It’s a process that essentially eliminates the often time-consuming, and overall unsuccessful, process of individual lenders attempting to reduce mortgage principals and agreeing to more favorable terms that keep families in their homes longer and/or indefinitely.

As mentioned, it has it’s many critics, including Chicago’s own Mayor, Rahm Emanuel, who doesn’t think “it’s the power of the city” to solve a nationwide housing crisis. Similar push-back on the eminent domain issue in San Bernardino, Calif., which is where this non-traditional idea was hatched, is also making headlines.

Photo by David Sifry ( [CC-BY-2.0], via Wikimedia Commons

How to delay foreclosure for years

Slow ride, take it easy …

Many Americans are taking the Foghat approach to living these days, unable (or unwilling) to meet their monthly mortgage obligations and, in the process, living rent-free until theirs lenders evict them from their homes.

And with the average distressed homeowner able to live like this for nearly two years (674 days) it’s actually emerged as a popular “strategic” move because of the economic hardship plaguing millions throughout the nation. Indeed, according to a recent CNN Money report, nearly 40 percent of homeowners in default have not paid their lenders a single penny throughout the entire foreclosure process.

The other 60 percent in distress have made some sort of payment(s), “looking for ways to make good with lenders and get their homes back.”

So how is it possible to live in a home for so long without paying a mortgage?

[Read more…]

What is the foreclosure process?

What is foreclosure? Director of Education, Linda Yates, talks about the foreclosure process in the video above, as well as how it’s different everywhere, depending on in which state you live and the laws (non-judicial or judicial) in place. From start to finish, Linda provides a high-level overview of the foreclosure process and the various stages included in it. She also explains the terms Lis Pendens, Real Estate-Owned (REO), Sheriff’s sale and other key words that are common in the foreclosure process.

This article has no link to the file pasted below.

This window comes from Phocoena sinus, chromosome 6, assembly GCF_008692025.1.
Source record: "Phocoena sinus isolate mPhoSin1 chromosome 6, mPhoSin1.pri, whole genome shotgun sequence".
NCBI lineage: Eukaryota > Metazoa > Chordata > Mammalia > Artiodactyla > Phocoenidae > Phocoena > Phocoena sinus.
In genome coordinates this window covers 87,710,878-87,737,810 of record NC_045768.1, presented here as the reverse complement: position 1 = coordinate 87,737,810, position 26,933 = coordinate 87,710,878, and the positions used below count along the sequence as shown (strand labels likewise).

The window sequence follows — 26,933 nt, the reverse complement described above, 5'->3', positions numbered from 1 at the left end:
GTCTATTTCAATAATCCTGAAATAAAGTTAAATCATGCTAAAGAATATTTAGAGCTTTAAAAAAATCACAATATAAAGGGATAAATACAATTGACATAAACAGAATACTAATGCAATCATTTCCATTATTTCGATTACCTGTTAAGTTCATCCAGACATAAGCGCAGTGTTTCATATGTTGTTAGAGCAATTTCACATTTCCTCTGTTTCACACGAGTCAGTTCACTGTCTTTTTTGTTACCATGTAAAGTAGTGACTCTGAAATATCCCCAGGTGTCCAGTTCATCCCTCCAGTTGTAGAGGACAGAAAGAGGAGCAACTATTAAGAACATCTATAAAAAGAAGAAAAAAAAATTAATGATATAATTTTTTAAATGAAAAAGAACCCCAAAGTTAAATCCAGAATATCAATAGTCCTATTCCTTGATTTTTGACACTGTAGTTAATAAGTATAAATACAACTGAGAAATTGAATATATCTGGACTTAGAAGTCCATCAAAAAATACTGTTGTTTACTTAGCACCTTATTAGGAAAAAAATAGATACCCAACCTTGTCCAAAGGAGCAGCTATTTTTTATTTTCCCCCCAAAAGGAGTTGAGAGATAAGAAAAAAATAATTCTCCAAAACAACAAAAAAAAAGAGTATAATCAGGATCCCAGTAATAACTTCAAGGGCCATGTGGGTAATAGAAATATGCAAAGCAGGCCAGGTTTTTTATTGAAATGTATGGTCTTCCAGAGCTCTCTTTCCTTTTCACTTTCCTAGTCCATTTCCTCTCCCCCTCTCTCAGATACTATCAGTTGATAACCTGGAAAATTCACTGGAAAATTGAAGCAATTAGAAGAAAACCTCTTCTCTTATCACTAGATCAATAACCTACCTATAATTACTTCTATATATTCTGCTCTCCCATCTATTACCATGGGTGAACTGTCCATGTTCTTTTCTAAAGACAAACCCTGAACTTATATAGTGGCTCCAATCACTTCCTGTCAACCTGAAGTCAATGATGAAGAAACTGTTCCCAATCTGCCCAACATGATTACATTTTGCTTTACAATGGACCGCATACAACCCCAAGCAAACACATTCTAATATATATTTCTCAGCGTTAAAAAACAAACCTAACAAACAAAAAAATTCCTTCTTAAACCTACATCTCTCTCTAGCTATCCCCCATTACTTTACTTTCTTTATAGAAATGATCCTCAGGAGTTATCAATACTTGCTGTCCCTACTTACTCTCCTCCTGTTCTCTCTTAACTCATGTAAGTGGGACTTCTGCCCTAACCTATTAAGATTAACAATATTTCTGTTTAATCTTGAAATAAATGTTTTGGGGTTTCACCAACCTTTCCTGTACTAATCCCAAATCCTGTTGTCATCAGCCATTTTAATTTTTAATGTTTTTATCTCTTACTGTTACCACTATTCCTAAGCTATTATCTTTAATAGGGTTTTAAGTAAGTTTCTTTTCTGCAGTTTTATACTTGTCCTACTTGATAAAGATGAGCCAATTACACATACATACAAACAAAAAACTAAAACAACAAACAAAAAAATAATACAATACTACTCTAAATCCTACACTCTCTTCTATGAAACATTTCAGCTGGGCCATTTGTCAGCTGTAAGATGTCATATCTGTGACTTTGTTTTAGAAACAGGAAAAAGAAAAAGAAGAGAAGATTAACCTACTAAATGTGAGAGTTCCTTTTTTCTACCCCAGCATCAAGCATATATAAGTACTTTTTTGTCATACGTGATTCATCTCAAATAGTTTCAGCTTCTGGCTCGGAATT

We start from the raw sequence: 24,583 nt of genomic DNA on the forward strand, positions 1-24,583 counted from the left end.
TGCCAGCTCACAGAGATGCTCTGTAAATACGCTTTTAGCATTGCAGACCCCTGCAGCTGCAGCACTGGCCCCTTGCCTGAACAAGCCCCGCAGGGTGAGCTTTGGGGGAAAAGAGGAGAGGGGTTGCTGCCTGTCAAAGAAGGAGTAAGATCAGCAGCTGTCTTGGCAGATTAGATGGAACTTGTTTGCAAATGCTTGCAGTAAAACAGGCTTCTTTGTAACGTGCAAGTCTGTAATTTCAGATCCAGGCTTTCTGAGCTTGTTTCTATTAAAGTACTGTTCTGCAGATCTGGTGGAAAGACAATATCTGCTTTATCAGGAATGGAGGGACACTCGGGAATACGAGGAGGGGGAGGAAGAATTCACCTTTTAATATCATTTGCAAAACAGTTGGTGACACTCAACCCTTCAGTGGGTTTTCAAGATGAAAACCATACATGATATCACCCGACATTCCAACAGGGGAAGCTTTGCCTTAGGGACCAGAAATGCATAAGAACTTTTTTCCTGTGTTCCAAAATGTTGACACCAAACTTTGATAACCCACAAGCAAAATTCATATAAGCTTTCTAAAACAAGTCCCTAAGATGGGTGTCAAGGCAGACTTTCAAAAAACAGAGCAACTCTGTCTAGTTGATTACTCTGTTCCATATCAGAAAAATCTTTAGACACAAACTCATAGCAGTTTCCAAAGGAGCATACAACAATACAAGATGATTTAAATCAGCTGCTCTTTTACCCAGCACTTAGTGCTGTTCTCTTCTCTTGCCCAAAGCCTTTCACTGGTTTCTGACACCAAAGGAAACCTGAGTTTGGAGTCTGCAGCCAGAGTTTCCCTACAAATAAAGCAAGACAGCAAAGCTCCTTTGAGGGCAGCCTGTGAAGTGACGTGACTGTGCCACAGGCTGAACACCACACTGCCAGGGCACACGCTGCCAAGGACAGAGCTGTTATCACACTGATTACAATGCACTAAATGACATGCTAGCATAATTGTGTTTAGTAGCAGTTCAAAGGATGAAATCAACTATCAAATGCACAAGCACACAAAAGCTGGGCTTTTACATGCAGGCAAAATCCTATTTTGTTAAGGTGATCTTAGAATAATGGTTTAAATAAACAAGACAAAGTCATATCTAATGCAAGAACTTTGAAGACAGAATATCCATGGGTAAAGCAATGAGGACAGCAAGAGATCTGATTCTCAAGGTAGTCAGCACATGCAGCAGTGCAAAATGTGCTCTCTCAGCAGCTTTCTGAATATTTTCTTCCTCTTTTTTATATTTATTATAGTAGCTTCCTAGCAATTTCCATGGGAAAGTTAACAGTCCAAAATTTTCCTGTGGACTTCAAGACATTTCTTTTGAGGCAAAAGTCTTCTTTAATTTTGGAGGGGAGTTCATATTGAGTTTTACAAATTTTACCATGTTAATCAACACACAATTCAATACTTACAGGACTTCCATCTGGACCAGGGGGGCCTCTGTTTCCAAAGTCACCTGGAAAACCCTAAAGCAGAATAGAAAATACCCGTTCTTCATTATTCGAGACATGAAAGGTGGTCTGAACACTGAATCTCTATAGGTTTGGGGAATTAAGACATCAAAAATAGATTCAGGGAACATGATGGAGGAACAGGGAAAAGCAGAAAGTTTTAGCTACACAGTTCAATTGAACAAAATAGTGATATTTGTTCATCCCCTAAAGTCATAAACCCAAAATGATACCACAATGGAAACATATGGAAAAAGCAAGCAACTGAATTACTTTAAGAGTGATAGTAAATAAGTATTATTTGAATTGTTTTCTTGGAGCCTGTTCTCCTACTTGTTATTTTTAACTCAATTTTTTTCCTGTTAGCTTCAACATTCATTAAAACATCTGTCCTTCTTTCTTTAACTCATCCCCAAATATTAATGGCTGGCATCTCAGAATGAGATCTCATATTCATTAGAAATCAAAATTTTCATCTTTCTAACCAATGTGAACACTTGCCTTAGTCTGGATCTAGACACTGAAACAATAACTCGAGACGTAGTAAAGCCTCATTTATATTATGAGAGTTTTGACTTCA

Foreclosure process: How long (or short) is it in your state?

The length of the foreclosure process depends on several factors, including the lender, government programs, state in which the distressed home is located and individual circumstances, among others. Foreclosures, if ever, are rarely the same.

However, there are state-by-state averages, which Lender Processing Services Inc. (LPS) tracks each month. Nationwide, homeowners facing foreclosure are collectively 611 days late paying their respective mortgages.

The top places where foreclosures on average take the longest include:

  • New York (767 days)
  • Florida (757 days)
  • New Jersey (708 days)
  • Hawaii (681 days)
  • Washington D.C. (676 days)

The top places where foreclosures on average take the shortest include:

  • Wyoming (398 days)
  • Nebraska (407 days)
  • Alaska (411 days)
  • Idaho (416 days)
  • Arizona (418 days)

Homes in states that follow the judicial foreclosure process typically take longer to get through the system because the courts are so overburdened. Non-judicial states, therefore, are going to typically recover faster, according to Herb Blecher, a senior vice president for analytics at LPS, in a recent interview with BusinessWeek. com.

For more on the foreclosure laws in your state click here. To search foreclosed homes for sales in your area click here.